Jul 13, 2015

Album Review: Jason Isbell - Something More Than Free

By Kevin Broughton

Anyone who’s ever loved the Drive By Truckers has that first, seminal encounter story. Mine was the Friday after Thanksgiving, 2001. I’d heard The Southern Rock Opera (release date: September 12, 2001, how’s that for strange luck?), and been teleported back to my childhood in early-1980s Florida. Real, Southern rock and roll, and nobody else was playing it.

That first show in my immersion:  The Nick, in Birmingham.  I saw the DBT, and my musical life changed in a bar the size of your living room.  For five years, if they were playing within 300 miles, I was on the road. Oh, and at that Nick show? There was this young, third guitarist playing with them. It was his fourth show with the band, and his name was Jason Isbell.

For many DBT fans, it wasn’t until Isbell was gone until they realized he was the backbone of an important band. That band will never be the same, and the three-album run they had with Isbell will forever be considered DBT’s high-water mark.


Draw a straight line between the last cut of Isbell’s Here We Rest (a hopeful, joyful “Tour of Duty”) and the first song on his new album, Something More Than Free (“If it Takes a Lifetime.”)

That vector was Southeastern, Isbell’s sobriety record, and the notice-serving album that a generation had its songwriting gold standard. Dark? He referred to it in a recent interview as having “a high body count.” A bit of an understatement, unless you were an intimate of Pol Pot. I listened to it twice, the week it came out. Just stopped cutting. I kid.

A story song isn’t worth listening to – or writing, presumably – if it doesn’t pierce a little bit of you. Southeastern’s characters scooped out most of your innards. On Something More Than Free, they offer equal parts hope, redemption and humility, while reminding us their creator is intense even when he lightens up.

“If it Takes a Lifetime” opens the record with a man determined to make the most of a second chance. “I don’t keep liquor here; never cared for wine or beer. And workin’ for the county keeps me pissin’ clear.” It’s a perfect jumping-off point for a follow-up album with a high bar to meet.

“Flagship” packs an album’s worth of tenderness and romance into four minutes, and may be Isbell’s best love song. With its acoustic arrangement and his sweet voice, it’s one you’ll want to hit “repeat” on.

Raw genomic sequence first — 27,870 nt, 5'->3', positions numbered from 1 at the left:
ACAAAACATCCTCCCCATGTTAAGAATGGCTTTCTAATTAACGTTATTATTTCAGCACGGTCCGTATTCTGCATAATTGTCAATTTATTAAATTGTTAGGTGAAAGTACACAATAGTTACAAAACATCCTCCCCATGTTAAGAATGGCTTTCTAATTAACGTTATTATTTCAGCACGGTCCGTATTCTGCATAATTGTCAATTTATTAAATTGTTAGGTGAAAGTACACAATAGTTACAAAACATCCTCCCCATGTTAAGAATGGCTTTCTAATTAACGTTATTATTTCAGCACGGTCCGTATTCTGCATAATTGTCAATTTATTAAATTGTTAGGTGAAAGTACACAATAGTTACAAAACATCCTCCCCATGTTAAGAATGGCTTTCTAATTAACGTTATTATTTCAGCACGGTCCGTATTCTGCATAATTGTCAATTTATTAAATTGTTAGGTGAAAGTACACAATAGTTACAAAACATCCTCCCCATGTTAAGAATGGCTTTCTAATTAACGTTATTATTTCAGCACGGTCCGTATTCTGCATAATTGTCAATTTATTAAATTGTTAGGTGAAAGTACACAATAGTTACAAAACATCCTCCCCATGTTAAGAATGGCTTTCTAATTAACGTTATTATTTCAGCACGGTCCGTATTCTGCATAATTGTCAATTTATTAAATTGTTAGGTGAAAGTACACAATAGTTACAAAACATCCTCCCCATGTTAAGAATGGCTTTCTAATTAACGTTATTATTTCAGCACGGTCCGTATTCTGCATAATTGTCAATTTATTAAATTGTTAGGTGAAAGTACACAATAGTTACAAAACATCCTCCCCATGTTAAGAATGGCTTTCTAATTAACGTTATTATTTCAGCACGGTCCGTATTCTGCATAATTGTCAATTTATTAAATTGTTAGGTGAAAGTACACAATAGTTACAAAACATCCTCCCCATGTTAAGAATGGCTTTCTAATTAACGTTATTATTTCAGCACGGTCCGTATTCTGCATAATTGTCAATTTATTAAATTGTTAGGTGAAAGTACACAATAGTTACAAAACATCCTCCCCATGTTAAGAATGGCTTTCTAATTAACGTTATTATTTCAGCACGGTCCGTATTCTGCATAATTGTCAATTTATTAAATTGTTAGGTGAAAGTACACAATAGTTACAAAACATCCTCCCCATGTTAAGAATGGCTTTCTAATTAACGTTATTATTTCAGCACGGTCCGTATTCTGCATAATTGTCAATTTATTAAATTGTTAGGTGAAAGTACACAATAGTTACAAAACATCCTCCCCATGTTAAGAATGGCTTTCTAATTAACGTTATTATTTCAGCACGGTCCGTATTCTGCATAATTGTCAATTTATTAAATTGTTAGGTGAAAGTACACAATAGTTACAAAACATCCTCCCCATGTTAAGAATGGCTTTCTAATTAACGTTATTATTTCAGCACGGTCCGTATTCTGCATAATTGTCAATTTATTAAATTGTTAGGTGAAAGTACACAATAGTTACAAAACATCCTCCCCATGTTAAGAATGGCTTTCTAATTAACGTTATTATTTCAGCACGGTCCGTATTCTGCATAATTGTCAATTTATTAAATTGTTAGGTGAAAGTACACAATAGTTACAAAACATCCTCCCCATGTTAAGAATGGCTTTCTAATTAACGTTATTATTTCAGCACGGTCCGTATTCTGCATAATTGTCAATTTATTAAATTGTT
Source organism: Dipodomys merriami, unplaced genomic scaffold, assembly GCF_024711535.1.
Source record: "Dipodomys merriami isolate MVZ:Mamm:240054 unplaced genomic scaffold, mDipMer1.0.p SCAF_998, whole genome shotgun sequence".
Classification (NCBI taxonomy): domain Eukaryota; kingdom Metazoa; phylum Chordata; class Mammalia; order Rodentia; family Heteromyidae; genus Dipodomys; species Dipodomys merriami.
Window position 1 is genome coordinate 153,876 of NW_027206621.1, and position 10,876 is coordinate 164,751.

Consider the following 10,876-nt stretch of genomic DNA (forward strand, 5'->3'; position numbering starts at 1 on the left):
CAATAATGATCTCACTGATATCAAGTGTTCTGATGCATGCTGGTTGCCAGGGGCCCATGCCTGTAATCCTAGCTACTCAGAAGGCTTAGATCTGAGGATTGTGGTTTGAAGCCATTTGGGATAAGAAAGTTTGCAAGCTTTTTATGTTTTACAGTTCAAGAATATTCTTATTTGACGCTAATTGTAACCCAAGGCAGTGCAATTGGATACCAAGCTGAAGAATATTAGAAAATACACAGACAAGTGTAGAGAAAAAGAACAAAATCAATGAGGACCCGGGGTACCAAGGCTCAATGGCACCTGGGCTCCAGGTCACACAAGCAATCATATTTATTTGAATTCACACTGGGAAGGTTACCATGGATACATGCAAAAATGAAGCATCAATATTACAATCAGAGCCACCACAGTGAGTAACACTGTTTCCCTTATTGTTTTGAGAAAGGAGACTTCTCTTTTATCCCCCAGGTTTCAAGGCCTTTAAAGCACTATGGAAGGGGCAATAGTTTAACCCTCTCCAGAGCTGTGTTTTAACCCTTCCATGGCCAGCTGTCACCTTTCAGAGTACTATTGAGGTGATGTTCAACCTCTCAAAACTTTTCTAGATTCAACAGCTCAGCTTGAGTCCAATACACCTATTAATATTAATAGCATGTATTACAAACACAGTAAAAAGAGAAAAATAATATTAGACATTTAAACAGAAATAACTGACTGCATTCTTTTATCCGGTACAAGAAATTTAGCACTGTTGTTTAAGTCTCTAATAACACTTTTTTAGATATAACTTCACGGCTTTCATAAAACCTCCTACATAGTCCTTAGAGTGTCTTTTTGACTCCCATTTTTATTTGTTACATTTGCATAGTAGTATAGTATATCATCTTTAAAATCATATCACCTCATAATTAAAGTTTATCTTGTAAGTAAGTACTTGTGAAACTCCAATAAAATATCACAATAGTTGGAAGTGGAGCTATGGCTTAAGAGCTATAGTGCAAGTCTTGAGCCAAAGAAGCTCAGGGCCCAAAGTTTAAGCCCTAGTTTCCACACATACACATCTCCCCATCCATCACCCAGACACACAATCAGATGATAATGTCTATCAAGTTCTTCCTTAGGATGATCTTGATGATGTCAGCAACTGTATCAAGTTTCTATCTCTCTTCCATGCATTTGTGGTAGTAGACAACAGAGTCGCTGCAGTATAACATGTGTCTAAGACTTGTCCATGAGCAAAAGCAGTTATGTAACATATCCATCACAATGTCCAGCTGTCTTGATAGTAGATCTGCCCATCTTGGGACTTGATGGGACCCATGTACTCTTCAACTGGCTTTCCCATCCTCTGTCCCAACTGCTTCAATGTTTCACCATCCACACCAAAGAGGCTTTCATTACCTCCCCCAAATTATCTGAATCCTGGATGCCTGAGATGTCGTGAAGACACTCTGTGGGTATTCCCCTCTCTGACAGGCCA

Isbell delves into characters with a level of introspection and incisiveness most writers can’t even contemplate. And with the impending arrival of his first child with wife Amanda Shires, it’s not surprising he takes a couple cracks at the parenthood thing.

“Children of Children” is a sobering look at the topic. Isbell – born when his own mother was 15 – neatly divides the song in two.  The first half could be Harvest-era Neil Young acoustic, with a money line: “I was riding on my mother’s hip, she was shorter than the corn. All the years I took from her, just by being born.” It’s punctuated by an instrumental back half that’s both sweeping and orchestral.

“Speed Trap Town” sees a guy who’ll say a final goodbye to an ICU-bound father before leaving for good. “He was a tough state trooper till a decade back, till a girl who wasn’t mama caused his heart attack. He didn’t care about us when he was walking around; just pullin’ over women in a speed trap town.” Lord.

There are dozens of intense couplets like that all over the record; about, in other words, what you’d expect from a songwriting mensch who’s hit such a stride it’s hard to imagine an upper limit.

Isbell has one-upped himself again, this time with an album that actually lets you breathe a little. The opening song’s character vows to “keep my spirits high…find happiness by and by, if it takes a lifetime.” Not unlike, it seems, the artist has.


Something More Than Free is available Friday (July 17, 2015) EVERYWHERE.

Below, you'll find the two lyric videos Isbell has released for SMTF thus far.


  1. Good review. Love the record, but to call Isbell the backbone of DBT is selling Hood and Cooley a bit short.

    1. No sh*t. Don't get me wrong...DBT's "Isbell Years" we're great but Cooley and Hood are some of the finest songwriters of our time.

  2. Certainly din’t mean to dis Patterson and Cooley. They’re heroes of mine. Objectively, though, I don’t think either is the triple-threat (writing, singing, playing) that Jason is. And nothing DBT has done since he left has measured up to The Dirty South or Decoration Day. Just my take.

    Thanks for the read.


  3. Great on spot review, not to nit pick, but you mean "stopped counting" at the end of the 5th paragraph right? Love your honest reviews and I look forward to listening to the album.

  4. Actually, I welcome the picking of nits. In this case, however, no.

    I meant, "cutting." As in, this record made me depressed enough to cut myself for a year.

    What is it they say about jokes mistaken for typos? :-/

  5. Booooo!!!! Can we say boooorrriiinnnggg????????? Assmunch

  6. "It’s hard to imagine an upper limit" - sums it up very nicely...

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